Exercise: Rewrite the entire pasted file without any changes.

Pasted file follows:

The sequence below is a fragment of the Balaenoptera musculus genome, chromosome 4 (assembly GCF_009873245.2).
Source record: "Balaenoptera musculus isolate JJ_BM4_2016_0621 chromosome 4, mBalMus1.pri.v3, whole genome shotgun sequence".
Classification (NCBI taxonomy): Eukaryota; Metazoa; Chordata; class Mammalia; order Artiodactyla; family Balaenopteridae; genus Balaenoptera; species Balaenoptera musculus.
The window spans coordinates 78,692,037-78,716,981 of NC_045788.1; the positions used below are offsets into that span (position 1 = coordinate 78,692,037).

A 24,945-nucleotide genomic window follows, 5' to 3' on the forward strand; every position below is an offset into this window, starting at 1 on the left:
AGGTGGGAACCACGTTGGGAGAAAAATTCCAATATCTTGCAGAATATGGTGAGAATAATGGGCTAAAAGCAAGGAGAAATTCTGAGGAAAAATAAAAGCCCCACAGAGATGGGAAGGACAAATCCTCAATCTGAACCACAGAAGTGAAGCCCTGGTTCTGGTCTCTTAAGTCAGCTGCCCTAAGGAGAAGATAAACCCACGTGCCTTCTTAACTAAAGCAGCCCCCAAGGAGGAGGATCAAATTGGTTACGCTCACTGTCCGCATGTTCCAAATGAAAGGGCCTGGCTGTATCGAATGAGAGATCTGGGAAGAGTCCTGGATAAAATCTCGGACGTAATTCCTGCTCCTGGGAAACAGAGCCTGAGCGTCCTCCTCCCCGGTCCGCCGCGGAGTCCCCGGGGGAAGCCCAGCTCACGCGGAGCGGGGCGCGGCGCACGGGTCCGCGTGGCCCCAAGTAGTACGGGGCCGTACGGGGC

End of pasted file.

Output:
The sequence below is a fragment of the Balaenoptera musculus genome, chromosome 4 (assembly GCF_009873245.2).
Source record: "Balaenoptera musculus isolate JJ_BM4_2016_0621 chromosome 4, mBalMus1.pri.v3, whole genome shotgun sequence".
Classification (NCBI taxonomy): Eukaryota; Metazoa; Chordata; class Mammalia; order Artiodactyla; family Balaenopteridae; genus Balaenoptera; species Balaenoptera musculus.
The window spans coordinates 78,692,037-78,716,981 of NC_045788.1; the positions used below are offsets into that span (position 1 = coordinate 78,692,037).

A 24,945-nucleotide genomic window follows, 5' to 3' on the forward strand; every position below is an offset into this window, starting at 1 on the left:
AGGTGGGAACCACGTTGGGAGAAAAATTCCAATATCTTGCAGAATATGGTGAGAATAATGGGCTAAAAGCAAGGAGAAATTCTGAGGAAAAATAAAAGCCCCACAGAGATGGGAAGGACAAATCCTCAATCTGAACCACAGAAGTGAAGCCCTGGTTCTGGTCTCTTAAGTCAGCTGCCCTAAGGAGAAGATAAACCCACGTGCCTTCTTAACTAAAGCAGCCCCCAAGGAGGAGGATCAAATTGGTTACGCTCACTGTCCGCATGTTCCAAATGAAAGGGCCTGGCTGTATCGAATGAGAGATCTGGGAAGAGTCCTGGATAAAATCTCGGACGTAATTCCTGCTCCTGGGAAACAGAGCCTGAGCGTCCTCCTCCCCGGTCCGCCGCGGAGTCCCCGGGGGAAGCCCAGCTCACGCGGAGCGGGGCGCGGCGCACGGGTCCGCGTGGCCCCAAGTAGTACGGGGCCGTACGGGGC